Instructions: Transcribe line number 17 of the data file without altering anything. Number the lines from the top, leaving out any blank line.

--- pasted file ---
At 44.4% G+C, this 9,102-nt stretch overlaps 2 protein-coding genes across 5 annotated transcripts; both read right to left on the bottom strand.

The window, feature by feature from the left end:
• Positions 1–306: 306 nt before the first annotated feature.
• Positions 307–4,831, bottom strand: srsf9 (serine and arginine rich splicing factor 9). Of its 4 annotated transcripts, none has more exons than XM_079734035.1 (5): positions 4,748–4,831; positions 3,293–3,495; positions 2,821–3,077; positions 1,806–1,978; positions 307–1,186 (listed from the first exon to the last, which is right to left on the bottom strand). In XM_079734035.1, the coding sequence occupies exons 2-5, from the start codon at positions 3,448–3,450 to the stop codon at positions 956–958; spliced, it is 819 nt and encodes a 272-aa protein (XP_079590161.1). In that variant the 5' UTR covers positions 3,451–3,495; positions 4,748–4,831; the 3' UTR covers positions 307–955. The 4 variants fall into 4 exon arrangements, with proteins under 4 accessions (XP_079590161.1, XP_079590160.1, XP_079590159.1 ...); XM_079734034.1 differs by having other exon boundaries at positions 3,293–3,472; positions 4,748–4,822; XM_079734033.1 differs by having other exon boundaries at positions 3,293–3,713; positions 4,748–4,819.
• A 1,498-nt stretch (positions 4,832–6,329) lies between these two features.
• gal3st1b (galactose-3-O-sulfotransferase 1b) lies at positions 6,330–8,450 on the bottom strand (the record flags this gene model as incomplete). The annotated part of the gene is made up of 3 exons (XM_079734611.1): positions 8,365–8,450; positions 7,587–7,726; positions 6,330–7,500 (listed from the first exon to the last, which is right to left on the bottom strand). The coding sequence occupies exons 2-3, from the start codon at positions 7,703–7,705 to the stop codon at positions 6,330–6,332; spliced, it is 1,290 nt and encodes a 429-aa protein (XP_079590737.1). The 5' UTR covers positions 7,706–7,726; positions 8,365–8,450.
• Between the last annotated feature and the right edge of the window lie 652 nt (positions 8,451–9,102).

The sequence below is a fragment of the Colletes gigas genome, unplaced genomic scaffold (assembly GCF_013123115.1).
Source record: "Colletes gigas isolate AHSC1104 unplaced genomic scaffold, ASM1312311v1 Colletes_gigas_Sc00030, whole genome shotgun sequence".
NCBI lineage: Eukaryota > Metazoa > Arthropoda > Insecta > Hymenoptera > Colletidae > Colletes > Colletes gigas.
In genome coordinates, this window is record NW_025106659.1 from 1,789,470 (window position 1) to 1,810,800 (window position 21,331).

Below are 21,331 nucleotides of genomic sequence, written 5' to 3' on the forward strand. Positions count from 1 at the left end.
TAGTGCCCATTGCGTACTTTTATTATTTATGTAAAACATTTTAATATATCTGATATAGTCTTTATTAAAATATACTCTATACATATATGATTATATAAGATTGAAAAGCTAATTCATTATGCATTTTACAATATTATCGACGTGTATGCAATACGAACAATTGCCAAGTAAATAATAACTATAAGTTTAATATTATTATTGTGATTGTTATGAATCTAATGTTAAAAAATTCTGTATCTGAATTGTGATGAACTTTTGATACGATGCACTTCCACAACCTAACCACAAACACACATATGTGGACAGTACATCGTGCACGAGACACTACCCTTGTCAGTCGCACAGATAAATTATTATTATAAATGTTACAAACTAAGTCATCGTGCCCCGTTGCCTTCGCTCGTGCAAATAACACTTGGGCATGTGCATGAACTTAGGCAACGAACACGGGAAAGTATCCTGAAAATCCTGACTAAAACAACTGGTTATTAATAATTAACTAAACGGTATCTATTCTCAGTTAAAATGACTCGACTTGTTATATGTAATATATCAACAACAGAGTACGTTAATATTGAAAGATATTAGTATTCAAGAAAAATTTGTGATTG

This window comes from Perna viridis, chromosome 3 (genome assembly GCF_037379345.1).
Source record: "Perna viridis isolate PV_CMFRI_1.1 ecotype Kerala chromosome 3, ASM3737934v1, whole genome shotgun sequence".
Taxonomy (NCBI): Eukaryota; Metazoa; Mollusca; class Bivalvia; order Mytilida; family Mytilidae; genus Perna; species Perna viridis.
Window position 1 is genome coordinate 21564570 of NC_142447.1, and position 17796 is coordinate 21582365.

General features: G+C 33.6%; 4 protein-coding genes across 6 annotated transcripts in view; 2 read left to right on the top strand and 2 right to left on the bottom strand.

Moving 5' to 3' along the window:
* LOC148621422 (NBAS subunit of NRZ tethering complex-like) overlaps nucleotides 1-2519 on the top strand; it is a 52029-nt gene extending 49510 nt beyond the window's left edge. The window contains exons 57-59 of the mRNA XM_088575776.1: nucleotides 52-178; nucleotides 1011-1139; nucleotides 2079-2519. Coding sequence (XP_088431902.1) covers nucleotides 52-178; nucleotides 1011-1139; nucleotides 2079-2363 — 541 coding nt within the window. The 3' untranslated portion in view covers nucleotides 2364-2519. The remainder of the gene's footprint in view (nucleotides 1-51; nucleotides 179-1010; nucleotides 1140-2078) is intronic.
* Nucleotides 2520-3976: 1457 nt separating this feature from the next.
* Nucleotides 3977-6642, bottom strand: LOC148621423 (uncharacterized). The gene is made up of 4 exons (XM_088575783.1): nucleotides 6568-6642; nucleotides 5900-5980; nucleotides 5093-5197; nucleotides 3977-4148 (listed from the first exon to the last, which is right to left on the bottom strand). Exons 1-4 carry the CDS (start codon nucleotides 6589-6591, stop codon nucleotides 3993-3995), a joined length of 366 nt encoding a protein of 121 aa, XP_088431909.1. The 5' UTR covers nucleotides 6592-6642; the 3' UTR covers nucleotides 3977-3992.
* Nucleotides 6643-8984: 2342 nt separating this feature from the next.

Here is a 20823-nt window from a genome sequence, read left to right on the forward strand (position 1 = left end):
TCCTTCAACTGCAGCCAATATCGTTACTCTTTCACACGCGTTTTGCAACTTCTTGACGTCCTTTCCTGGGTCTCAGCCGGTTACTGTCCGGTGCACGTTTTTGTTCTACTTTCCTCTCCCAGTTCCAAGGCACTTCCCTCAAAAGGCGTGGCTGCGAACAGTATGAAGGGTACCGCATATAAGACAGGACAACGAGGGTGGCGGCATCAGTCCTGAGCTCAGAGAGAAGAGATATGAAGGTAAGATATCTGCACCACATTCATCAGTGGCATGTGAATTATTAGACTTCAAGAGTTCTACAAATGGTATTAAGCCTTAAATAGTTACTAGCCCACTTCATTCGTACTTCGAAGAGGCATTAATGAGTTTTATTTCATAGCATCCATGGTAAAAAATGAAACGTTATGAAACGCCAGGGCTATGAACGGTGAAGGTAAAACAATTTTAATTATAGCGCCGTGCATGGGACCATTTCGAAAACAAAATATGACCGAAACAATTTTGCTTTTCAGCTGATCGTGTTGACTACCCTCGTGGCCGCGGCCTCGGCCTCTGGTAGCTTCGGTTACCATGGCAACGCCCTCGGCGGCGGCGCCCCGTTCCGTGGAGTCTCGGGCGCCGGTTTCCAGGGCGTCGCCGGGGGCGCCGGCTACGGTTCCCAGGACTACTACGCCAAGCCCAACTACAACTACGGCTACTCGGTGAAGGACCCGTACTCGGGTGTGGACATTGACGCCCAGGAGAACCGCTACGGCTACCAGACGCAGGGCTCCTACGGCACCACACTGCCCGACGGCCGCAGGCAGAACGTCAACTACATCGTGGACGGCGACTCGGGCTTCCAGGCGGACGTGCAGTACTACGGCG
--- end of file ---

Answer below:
Window position 1 is genome coordinate 21564570 of NC_142447.1, and position 17796 is coordinate 21582365.